August 08, 2013

Major admixture in India took place ~4.2-1.9 thousand years ago (Moorjani et al. 2013)

A new paper on the topic of Indian population history has just appeared in the American Journal of Human Genetics. In previous work it was determined that Indians trace their ancestry to two major groups, Ancestral North Indians (ANI) (= West Eurasians of some kind), and Ancestral South Indians (ASI) (= distant relatives of Andaman Islanders, existing today only in admixed form). The new paper demonstrates that admixture between these two groups took place ~4.2-1.9 thousand years ago.

The authors caution about this evidence of admixture:
It is also important to emphasize what our study has not shown. Although we have documented evidence for mixture in India between about 1,900 and 4,200 years BP, this does not imply migration from West Eurasia into India during this time. On the contrary, a recent study that searched for West Eurasian groups most closely related to the ANI ancestors of Indians failed to find any evidence for shared ancestry between the ANI and groups in West Eurasia within the past 12,500 years3 (although it is possible that with further sampling and new methods such relatedness might be detected). An alternative possibility that is also consistent with our data is that the ANI and ASI were both living in or near South Asia for a substantial period prior to their mixture. Such a pattern has been documented elsewhere; for example, ancient DNA studies of northern Europeans have shown that Neolithic farmers originating in Western Asia migrated to Europe about 7,500 years BP but did not mix with local hunter gatherers until thousands of years later to form the present-day populations of northern Europe.15, 16, 44 and 45
This is of course true, because admixture postdates migration and it is conceivable that the West Eurasian groups might not have admixed with ASI populations immediately after their arrival into South Asia. On the other hand, a long period of co-existence without admixture would be against much of human history (e.g., the reverse movement of the Roma into Europe, who picked up European admixture despite strong social pressure against it by both European and Roma communities, or the absorption of most Native Americans by incoming European, and later African, populations in post-Columbian times). It is difficult to imagine really long reproductive isolation between neighboring peoples.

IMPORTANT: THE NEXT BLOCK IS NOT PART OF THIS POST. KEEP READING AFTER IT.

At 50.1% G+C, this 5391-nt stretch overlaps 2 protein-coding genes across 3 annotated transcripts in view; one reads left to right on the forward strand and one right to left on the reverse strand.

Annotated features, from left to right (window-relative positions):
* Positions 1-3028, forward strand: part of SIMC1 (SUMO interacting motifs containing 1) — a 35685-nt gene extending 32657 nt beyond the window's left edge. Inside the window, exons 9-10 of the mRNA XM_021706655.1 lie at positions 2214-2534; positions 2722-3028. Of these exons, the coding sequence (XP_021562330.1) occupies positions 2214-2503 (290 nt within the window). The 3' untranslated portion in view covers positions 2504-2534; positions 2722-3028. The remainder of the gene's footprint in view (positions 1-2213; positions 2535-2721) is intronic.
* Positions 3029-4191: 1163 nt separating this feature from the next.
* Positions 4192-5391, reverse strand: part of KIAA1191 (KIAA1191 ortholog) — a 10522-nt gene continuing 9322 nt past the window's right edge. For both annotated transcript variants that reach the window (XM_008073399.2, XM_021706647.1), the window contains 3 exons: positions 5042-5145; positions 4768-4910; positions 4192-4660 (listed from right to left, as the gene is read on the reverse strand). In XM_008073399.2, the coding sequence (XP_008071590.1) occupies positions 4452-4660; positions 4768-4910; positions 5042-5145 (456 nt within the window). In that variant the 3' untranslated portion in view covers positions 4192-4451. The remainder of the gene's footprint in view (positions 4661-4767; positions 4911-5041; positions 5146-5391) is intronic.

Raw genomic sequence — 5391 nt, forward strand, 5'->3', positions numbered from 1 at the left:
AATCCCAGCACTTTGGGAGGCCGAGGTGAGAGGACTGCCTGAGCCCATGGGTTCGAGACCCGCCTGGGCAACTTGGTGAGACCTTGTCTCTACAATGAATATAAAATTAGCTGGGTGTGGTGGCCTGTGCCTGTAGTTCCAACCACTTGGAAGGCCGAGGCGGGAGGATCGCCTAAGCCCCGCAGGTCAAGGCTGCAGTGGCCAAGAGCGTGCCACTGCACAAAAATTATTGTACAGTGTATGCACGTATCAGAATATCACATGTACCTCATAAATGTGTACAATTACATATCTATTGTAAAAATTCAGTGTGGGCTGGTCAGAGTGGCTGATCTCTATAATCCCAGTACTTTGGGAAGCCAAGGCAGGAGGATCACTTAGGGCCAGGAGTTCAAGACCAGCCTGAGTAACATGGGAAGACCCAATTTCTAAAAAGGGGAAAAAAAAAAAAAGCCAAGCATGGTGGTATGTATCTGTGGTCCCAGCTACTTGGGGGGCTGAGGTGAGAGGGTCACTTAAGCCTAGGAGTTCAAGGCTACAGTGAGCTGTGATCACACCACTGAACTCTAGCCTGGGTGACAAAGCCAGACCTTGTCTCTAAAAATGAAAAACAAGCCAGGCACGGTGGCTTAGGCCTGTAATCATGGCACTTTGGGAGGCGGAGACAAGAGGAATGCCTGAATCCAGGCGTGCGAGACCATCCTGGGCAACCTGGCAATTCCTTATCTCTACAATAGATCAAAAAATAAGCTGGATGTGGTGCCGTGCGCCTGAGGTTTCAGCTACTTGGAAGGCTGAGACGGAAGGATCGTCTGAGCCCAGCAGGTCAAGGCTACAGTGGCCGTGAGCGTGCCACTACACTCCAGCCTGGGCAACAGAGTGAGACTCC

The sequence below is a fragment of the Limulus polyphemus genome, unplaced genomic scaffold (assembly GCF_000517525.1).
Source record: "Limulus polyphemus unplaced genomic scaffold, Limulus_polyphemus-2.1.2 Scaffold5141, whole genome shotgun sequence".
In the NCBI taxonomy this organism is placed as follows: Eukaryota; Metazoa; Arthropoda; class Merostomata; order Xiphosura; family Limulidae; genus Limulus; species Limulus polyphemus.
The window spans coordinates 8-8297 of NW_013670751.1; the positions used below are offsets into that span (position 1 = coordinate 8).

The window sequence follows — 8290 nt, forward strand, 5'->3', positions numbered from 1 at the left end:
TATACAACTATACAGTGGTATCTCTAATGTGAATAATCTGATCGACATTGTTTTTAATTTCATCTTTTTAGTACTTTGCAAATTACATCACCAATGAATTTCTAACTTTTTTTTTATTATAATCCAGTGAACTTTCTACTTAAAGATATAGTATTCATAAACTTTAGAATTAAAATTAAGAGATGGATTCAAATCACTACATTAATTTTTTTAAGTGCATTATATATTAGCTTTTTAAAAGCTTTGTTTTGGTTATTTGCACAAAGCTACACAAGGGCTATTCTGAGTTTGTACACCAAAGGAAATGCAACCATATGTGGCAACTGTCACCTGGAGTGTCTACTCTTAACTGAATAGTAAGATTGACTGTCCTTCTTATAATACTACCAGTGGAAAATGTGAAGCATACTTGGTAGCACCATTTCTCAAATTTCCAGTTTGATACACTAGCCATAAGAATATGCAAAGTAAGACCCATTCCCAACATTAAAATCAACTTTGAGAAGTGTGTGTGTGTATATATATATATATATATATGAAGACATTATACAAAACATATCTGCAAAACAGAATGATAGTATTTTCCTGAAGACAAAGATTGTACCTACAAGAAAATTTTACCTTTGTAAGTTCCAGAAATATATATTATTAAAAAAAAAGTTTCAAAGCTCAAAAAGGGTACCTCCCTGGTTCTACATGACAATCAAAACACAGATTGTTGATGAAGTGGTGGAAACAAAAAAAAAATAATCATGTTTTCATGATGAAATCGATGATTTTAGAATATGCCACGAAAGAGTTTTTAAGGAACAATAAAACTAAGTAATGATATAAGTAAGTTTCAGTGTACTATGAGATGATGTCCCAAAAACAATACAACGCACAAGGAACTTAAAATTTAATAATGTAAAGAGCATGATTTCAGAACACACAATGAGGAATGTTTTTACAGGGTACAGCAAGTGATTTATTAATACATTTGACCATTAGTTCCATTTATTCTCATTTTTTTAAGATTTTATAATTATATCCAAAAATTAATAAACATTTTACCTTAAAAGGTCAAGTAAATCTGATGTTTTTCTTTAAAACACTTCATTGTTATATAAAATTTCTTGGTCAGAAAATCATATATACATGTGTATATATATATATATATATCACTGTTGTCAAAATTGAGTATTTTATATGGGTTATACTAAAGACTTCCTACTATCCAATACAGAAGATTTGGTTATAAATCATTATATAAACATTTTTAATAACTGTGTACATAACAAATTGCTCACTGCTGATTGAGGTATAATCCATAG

Such reproductive isolation would require a cultural shift from a long period of endogamy (ANI migration, followed by ANI/ASI co-existence without admixture) to exogamy ~4.2-1.9kya (to explain the thoroughness of blending that left no group untouched), and then back to fairly strict exogamy (within the modern caste system). It might be simpler to postulate only one cultural shift (migration with admixture soon thereafter, with later introduction of endogamy which greatly diminished the admixture.

The authors cite the evidence from neolithic Sweden which does, indeed, suggest that the neolithic farmers this far north were "southern European" genetically and had not (yet) mixed with contemporary hunter-gatherers, as they must have done eventually. But, perhaps farmers and hunters could avoid each other during first contact, when Europe was sparsely populated. It is not clear whether the same could be said for India ~4 thousand years ago with the Indus Valley Civilization providing evidence for a large indigenous population that any intrusive group would have encountered. In any case, the problem of when the West Eurasian element arrived in India will probably be solved by relating it to events elsewhere in Eurasia, and, in particular, to the ultimate source of the "Ancestral North Indians".

It is also possible that some of the ANI-ASI admixture might actually pre-date migration. At present it's anyone's guess where the original limes between the west Eurasian and ASI worlds were. There is some mtDNA haplogroup M in Iran and Central Asia, which is otherwise rare in west Eurasia, so it is not inconceivable that ASI may have once extended outside the Indian subcontinent: the fact that it is concentrated today in southern India (hence its name) may indicate only the area of this element's maximum survival, rather than the extent of its original distribution. In any case, all mixture must have taken place somewhere in the vicinity of India.